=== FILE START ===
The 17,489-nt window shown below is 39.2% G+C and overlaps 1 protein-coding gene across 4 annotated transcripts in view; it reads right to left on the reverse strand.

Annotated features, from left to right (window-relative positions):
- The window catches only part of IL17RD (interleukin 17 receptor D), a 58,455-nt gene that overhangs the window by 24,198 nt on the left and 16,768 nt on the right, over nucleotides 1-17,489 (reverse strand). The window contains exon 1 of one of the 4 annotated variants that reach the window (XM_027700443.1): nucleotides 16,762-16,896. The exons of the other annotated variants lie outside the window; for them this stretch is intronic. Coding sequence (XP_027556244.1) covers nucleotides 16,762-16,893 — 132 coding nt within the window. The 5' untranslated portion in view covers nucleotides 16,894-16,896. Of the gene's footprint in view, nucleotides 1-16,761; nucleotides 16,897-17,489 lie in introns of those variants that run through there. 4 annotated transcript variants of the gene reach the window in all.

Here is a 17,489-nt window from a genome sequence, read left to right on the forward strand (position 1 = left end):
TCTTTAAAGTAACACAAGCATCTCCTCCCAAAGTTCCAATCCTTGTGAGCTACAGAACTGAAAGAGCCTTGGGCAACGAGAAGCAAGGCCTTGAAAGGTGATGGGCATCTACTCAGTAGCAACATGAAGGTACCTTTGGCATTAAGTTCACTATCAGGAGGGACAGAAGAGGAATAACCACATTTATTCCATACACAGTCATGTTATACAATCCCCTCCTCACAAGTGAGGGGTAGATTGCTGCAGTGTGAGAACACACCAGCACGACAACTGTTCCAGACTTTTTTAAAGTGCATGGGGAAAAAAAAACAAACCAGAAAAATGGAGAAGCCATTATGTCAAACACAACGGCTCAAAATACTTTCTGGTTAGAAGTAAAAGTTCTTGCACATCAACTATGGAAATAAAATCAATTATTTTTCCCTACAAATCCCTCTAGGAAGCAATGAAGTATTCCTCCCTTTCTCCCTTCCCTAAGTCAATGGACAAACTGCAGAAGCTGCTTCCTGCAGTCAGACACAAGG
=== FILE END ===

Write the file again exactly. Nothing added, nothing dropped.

The 17,489-nt window shown below is 39.2% G+C and overlaps 1 protein-coding gene across 4 annotated transcripts in view; it reads right to left on the reverse strand.

Annotated features, from left to right (window-relative positions):
- The window catches only part of IL17RD (interleukin 17 receptor D), a 58,455-nt gene that overhangs the window by 24,198 nt on the left and 16,768 nt on the right, over nucleotides 1-17,489 (reverse strand). The window contains exon 1 of one of the 4 annotated variants that reach the window (XM_027700443.1): nucleotides 16,762-16,896. The exons of the other annotated variants lie outside the window; for them this stretch is intronic. Coding sequence (XP_027556244.1) covers nucleotides 16,762-16,893 — 132 coding nt within the window. The 5' untranslated portion in view covers nucleotides 16,894-16,896. Of the gene's footprint in view, nucleotides 1-16,761; nucleotides 16,897-17,489 lie in introns of those variants that run through there. 4 annotated transcript variants of the gene reach the window in all.

Here is a 17,489-nt window from a genome sequence, read left to right on the forward strand (position 1 = left end):
TCTTTAAAGTAACACAAGCATCTCCTCCCAAAGTTCCAATCCTTGTGAGCTACAGAACTGAAAGAGCCTTGGGCAACGAGAAGCAAGGCCTTGAAAGGTGATGGGCATCTACTCAGTAGCAACATGAAGGTACCTTTGGCATTAAGTTCACTATCAGGAGGGACAGAAGAGGAATAACCACATTTATTCCATACACAGTCATGTTATACAATCCCCTCCTCACAAGTGAGGGGTAGATTGCTGCAGTGTGAGAACACACCAGCACGACAACTGTTCCAGACTTTTTTAAAGTGCATGGGGAAAAAAAAACAAACCAGAAAAATGGAGAAGCCATTATGTCAAACACAACGGCTCAAAATACTTTCTGGTTAGAAGTAAAAGTTCTTGCACATCAACTATGGAAATAAAATCAATTATTTTTCCCTACAAATCCCTCTAGGAAGCAATGAAGTATTCCTCCCTTTCTCCCTTCCCTAAGTCAATGGACAAACTGCAGAAGCTGCTTCCTGCAGTCAGACACAAGG